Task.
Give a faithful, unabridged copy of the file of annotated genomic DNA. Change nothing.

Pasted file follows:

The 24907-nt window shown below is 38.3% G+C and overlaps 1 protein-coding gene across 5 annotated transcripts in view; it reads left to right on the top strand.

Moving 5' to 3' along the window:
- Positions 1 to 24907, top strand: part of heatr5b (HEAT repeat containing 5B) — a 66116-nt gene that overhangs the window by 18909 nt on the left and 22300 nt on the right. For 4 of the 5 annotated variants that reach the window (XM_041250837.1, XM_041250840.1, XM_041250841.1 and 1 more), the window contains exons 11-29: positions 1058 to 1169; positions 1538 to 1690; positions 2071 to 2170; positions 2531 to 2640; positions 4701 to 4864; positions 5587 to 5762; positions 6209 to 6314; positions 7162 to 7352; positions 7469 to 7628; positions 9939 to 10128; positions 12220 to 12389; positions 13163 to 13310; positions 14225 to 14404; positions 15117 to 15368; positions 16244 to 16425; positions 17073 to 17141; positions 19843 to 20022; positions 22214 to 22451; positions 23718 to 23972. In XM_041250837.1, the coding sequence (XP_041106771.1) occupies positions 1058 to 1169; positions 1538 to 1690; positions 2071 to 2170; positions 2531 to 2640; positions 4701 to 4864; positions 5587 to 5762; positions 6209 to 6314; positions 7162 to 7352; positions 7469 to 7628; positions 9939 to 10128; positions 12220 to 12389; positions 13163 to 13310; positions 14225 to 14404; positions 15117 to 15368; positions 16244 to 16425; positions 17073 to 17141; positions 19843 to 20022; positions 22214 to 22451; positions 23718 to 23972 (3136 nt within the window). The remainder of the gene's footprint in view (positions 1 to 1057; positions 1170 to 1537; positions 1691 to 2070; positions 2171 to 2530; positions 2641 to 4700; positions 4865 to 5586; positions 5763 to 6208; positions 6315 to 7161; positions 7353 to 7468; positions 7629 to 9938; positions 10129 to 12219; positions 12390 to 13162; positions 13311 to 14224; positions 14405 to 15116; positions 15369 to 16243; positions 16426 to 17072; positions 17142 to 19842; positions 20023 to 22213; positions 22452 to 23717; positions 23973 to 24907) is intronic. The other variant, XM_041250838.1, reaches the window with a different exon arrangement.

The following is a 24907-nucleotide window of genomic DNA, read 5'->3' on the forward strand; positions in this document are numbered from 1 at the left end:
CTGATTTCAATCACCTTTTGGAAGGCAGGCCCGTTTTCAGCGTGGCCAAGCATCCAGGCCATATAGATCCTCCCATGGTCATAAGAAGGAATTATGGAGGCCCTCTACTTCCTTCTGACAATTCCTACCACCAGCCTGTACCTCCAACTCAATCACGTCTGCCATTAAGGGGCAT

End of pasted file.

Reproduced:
The 24907-nt window shown below is 38.3% G+C and overlaps 1 protein-coding gene across 5 annotated transcripts in view; it reads left to right on the top strand.

Moving 5' to 3' along the window:
- Positions 1 to 24907, top strand: part of heatr5b (HEAT repeat containing 5B) — a 66116-nt gene that overhangs the window by 18909 nt on the left and 22300 nt on the right. For 4 of the 5 annotated variants that reach the window (XM_041250837.1, XM_041250840.1, XM_041250841.1 and 1 more), the window contains exons 11-29: positions 1058 to 1169; positions 1538 to 1690; positions 2071 to 2170; positions 2531 to 2640; positions 4701 to 4864; positions 5587 to 5762; positions 6209 to 6314; positions 7162 to 7352; positions 7469 to 7628; positions 9939 to 10128; positions 12220 to 12389; positions 13163 to 13310; positions 14225 to 14404; positions 15117 to 15368; positions 16244 to 16425; positions 17073 to 17141; positions 19843 to 20022; positions 22214 to 22451; positions 23718 to 23972. In XM_041250837.1, the coding sequence (XP_041106771.1) occupies positions 1058 to 1169; positions 1538 to 1690; positions 2071 to 2170; positions 2531 to 2640; positions 4701 to 4864; positions 5587 to 5762; positions 6209 to 6314; positions 7162 to 7352; positions 7469 to 7628; positions 9939 to 10128; positions 12220 to 12389; positions 13163 to 13310; positions 14225 to 14404; positions 15117 to 15368; positions 16244 to 16425; positions 17073 to 17141; positions 19843 to 20022; positions 22214 to 22451; positions 23718 to 23972 (3136 nt within the window). The remainder of the gene's footprint in view (positions 1 to 1057; positions 1170 to 1537; positions 1691 to 2070; positions 2171 to 2530; positions 2641 to 4700; positions 4865 to 5586; positions 5763 to 6208; positions 6315 to 7161; positions 7353 to 7468; positions 7629 to 9938; positions 10129 to 12219; positions 12390 to 13162; positions 13311 to 14224; positions 14405 to 15116; positions 15369 to 16243; positions 16426 to 17072; positions 17142 to 19842; positions 20023 to 22213; positions 22452 to 23717; positions 23973 to 24907) is intronic. The other variant, XM_041250838.1, reaches the window with a different exon arrangement.

The following is a 24907-nucleotide window of genomic DNA, read 5'->3' on the forward strand; positions in this document are numbered from 1 at the left end:
CTGATTTCAATCACCTTTTGGAAGGCAGGCCCGTTTTCAGCGTGGCCAAGCATCCAGGCCATATAGATCCTCCCATGGTCATAAGAAGGAATTATGGAGGCCCTCTACTTCCTTCTGACAATTCCTACCACCAGCCTGTACCTCCAACTCAATCACGTCTGCCATTAAGGGGCAT